Sing Hannah’s Song through Suffering

Editor’s Note: This devotional is an excerpt from the 2018 Hope Mommies e-book. 

In May of 2012, I walked down the aisle to the song “How Great Is Our God.” I was 33, my husband 34, and it had felt like we had waited an eternity for each other. Perhaps it didn’t feel like that to my now husband, Kevin. He’s much less dramatic than me. I knew that I wanted our wedding to be a taste of the wedding we’re really created for. The one where we meet our Savior, face to face, where we sit at the great wedding feast that will go down as the one for the ages, and praise the One who was faithful to us in the midst of our unfaithfulness. That day in May was perhaps one of the most purely joyful days of my life.

Yet, I could hardly imagine that “How Great Is Our God” would also be the song we would choose to sing as we held the lifeless body of our first daughter in a little hospital room where you could just barely catch a glimpse of the steeple of the little church we were married in only 14 months before. And then we would sing it again in another hospital room 14 months after losing our first daughter, as we would walk through the unimaginable and lose our second daughter. We chose that song because our daughters were experiencing the fullness of what our marriage was just a picture of: meeting our King, now theirs, face to face—as we all await that feast of the ages. And, most recently I remember singing the same song 15 months after burying our second daughter, with our little tiny son—who came into our lives through adoption—wrapped snuggly on my chest. A flood of emotions ran through me as I thought of all the seasons in our lives when that song has been sung.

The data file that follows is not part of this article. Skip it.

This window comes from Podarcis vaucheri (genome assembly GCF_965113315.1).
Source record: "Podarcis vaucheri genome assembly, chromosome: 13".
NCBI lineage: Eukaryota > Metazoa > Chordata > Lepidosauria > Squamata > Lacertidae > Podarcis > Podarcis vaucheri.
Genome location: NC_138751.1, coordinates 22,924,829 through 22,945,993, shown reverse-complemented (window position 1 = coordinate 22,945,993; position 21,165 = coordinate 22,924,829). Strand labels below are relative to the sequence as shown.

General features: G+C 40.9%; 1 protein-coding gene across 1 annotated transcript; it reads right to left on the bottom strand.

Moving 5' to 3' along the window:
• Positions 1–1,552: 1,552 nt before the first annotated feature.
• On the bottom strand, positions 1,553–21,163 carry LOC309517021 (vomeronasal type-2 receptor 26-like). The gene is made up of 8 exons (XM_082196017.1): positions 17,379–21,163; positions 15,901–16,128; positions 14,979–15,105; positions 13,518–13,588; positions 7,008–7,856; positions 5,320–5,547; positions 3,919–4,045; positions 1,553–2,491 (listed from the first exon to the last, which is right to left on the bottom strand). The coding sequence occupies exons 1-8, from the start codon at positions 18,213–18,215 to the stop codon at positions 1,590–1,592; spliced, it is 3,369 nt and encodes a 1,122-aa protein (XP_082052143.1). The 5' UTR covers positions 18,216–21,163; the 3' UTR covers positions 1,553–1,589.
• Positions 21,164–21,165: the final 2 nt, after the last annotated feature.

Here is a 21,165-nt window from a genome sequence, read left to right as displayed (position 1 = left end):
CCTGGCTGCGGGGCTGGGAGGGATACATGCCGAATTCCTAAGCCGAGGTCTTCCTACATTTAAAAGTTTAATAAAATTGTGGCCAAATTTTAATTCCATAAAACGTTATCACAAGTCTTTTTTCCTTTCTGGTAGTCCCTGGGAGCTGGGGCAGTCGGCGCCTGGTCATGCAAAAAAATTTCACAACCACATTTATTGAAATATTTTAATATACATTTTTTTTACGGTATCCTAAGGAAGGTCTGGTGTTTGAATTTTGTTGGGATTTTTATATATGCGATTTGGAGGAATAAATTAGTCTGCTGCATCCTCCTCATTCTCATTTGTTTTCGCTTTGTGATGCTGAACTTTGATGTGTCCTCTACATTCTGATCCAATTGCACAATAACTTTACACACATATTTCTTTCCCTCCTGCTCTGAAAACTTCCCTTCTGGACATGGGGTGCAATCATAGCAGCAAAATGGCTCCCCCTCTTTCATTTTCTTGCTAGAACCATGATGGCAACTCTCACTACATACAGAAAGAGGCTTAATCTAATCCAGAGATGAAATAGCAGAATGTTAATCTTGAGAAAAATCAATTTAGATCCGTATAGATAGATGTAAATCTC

It was a song that I would learn to sing in great joy and in deep pain, in great hope and in deep despair. And with much more simple words, it is a song that reflects much of what Hannah sings after her own season of despair in 1 Samuel 2.

It’s hard to imagine, when you read Hannah’s words of praise, that this was a woman who had experienced deep pain and heartache. And as I’ve reflected on Hannah’s story and my own, I have discovered that I have learned to sing her song of praise in much of the same ways as Hannah did. Don’t we all want our hearts to radiate the deep truths and joy we have in Christ? I think we often want it to come with ease, but the way in which one can learn to sing Hannah’s song is quite contrary to what we may think. Over the course of these six devotionals I want to share with you six ways displayed in Hannah’s life we come to be able to sing a song like hers. We could say her life and song are a pattern for praise. And the first way is through the unlikely companion of suffering.

As we look at Hannah’s life in 1 Samuel 1:1-5 we see that she was married to a man who had two wives, her and Peninnah. The second wife is very fertile, but God’s word specifically says, “but Hannah had no children.” Hannah was barren. And it was the Lord who had closed her womb. The very thing that gave value to the life of a woman in that culture, that provided protection for them as they become older, she did not have.[1]

Her suffering wasn’t only in not having what she longed for, but that Peninnah would “provoke her” every time they went up to the house of the Lord to worship (1 Samuel 1:5-9, ESV). Hannah’s suffering was both internal—wrestling with the unfulfilled longings of her heart—and external—provocation from Penniniah, highlighting what she was missing. And in the midst of Hannah’s pain, she presents her ache to her husband, and she receives not understanding but the response, “Am I not more to you than ten sons?” (1 Samuel 1:8, ESV). Am I not enough to fill that ache, my wife?